As a rule, even the most optimistic Monday morning quarterback doesn’t spend the day after a No. 26 loss lobbying for a new contract for the loser under center. Daniel Jones got on the wrong side of Jalen Hurts and the high-flying Eagles, and the Giants staggered out of MetLife Stadium in desperate need of a restart.
But even with his team out of sorts around him, Jones was able to do what he’s done in most of what has been heralded as a make-or-break year on Sunday. He played the ball without turnovers, threw for touchdowns, ran for touchdowns and handled himself under relentless pressure in search of playmakers who weren’t used to making many plays.
Jones’ bosses like to say he’s done everything asked of him, a compliment that falls a few yards short of full approval. In the spring, the Giants declined his $22.4 million fifth-year pick because new general manager Joe Shoen and new head coach Brian Daboll weren’t sure what they were getting from Duke in the first round in 2019 and didn’t want to make an unnecessary investment. reached. unknown.
In response, Jones made all 13 starts, showing he can stay healthy, cut down on his sacks and interceptions and lead a team without any good receivers to the playoffs. Despite the Giants’ recent slide, Jones’ record (7-5-1), completion percentage (66.0), interception percentage (1.1), quarterback rating (91.6) and rushing total (548 yards, 5 touchdowns) are all career bests.
He ranks 14th in ESPN’s QBR, behind the likes of Jimmy Garoppolo, Kirk Cousins, Dak Prescott, Kyler Murray, Tom Brady and Aaron Rodgers. Although most teams and fans don’t want their starters to finish 14th in anything, Jones has developed into a very good NFL quarterback in his 4th year.
With a setback in those last four games, starting Sunday night against Washington, Jones has earned the right to return next year via the franchise tag, the carry tag. If that team and player receive at least $31.5 million (franchise cap, per Overthecap.com) or roughly $28 million (transition) for one season before parting ways or entering into a long-term relationship if it means , so be it. There are worse players at every level of the organization to be overpaid for a year than Daniel Jones, whose professionalism and work ethic are recognized.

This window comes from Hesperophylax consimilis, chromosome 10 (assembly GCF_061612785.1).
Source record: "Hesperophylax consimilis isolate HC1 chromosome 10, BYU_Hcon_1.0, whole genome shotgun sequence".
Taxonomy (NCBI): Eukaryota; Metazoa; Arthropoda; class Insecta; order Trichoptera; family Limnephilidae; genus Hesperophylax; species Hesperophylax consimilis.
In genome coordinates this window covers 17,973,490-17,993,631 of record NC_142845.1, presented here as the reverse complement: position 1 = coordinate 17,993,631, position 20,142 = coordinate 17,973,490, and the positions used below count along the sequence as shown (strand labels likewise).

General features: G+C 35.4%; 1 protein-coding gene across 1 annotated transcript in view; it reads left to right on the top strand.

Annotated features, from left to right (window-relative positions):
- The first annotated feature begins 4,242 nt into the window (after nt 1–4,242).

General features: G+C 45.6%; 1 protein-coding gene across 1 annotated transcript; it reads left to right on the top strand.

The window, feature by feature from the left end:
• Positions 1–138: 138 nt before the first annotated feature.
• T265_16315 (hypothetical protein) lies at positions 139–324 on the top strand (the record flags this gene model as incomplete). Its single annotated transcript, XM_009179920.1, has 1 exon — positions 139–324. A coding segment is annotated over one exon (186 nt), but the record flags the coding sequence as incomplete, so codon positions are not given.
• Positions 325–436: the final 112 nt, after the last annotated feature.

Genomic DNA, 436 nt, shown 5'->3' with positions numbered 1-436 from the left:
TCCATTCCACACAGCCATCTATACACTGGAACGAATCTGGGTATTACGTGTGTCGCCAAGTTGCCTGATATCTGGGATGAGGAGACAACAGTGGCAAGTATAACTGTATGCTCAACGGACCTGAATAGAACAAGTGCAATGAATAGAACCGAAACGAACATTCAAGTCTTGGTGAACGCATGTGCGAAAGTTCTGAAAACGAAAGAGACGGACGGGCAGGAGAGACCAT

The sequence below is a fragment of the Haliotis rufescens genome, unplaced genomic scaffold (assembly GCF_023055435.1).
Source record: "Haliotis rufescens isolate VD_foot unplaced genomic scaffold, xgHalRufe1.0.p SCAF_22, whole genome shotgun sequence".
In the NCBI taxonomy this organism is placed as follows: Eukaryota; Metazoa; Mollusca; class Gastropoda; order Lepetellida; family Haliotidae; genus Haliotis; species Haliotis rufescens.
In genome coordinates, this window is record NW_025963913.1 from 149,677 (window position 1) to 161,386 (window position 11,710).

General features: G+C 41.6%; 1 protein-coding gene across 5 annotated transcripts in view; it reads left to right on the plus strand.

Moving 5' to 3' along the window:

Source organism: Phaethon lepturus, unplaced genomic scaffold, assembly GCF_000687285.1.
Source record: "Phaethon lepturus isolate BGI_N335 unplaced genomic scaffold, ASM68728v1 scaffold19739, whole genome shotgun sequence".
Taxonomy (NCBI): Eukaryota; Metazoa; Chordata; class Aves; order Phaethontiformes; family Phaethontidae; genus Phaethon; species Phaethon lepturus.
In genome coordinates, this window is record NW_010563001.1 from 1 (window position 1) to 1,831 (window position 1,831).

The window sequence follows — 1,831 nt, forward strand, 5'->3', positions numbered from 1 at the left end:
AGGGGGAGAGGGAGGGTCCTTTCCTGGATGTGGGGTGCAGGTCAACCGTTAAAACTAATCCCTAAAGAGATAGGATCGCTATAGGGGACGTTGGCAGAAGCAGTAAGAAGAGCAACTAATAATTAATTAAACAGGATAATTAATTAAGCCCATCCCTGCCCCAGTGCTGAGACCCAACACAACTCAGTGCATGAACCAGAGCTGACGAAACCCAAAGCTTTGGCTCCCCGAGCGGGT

Remember what Giants co-owner John Mara said about a franchise that has “done everything they could to screw this kid up since he’s been here” with various head coaches, coordinators, position coaches and systems. Jones emerged from that wreckage as a defender with his right side. With Jones coached and cap space on the team, it would be a shame to let him go, especially since Mara told The Post last year that he envisions his quarterback as a future Super Bowl winner. for what he said.
“I can say that without hesitation,” said the co-creator.
Admittedly, there should be some hesitation in imagining Jones hoisting the Lombardi Trophy over his head. It’s just that he hasn’t achieved enough success for that image to come naturally to any fan’s mind.
But what if he had the weapons of Jalen Hurts? So what if it has Mike White’s guns? Would the picture be much clearer then?
Jones had to throw the ball to Sterling Shepard, Kenny Golladay, Kadarius Toney and Wan’Dale Robinson this year. Injuries and/or lack of performance have taken all of them off the board, leaving Darius Slayton, a good, fill-in player, as the primary option. Unfortunately, the Giants don’t have a wide receiver in the top 70 in the league in total catches.
That needs to change through free agency and the draft. Meanwhile, the Giants’ final eight or nine wins would deprive them of the opportunity to select one of college’s elite quarterbacks in April, meaning Jones’ potential replacement would come from among the veteran candidates available.
Forget Brady and Rodgers, because both will leave their current teams just to win. Garoppolo has a leg injury, maybe. Same with Baker Mayfield and a bunch of other guys.
Jones may never be a top-five quarterback, and he may never be as opportunistic as two-time Super Bowl MVP Eli Manning. But given his improvement, athleticism, and how much that athleticism will be worth when the new receiver park makes room for him, Jones looks like the Giants’ best option for 2023.
“I think he is [done] It’s been a really good job since we got here,” Daboll said Monday. “In the pocket, taking care of the football, making the right decisions.”
While he may not inspire rave reviews, Daniel Jones inspires confidence that he can become a consistent winner with the right Giants around him. If nothing else, he earned the right to keep his job for another year.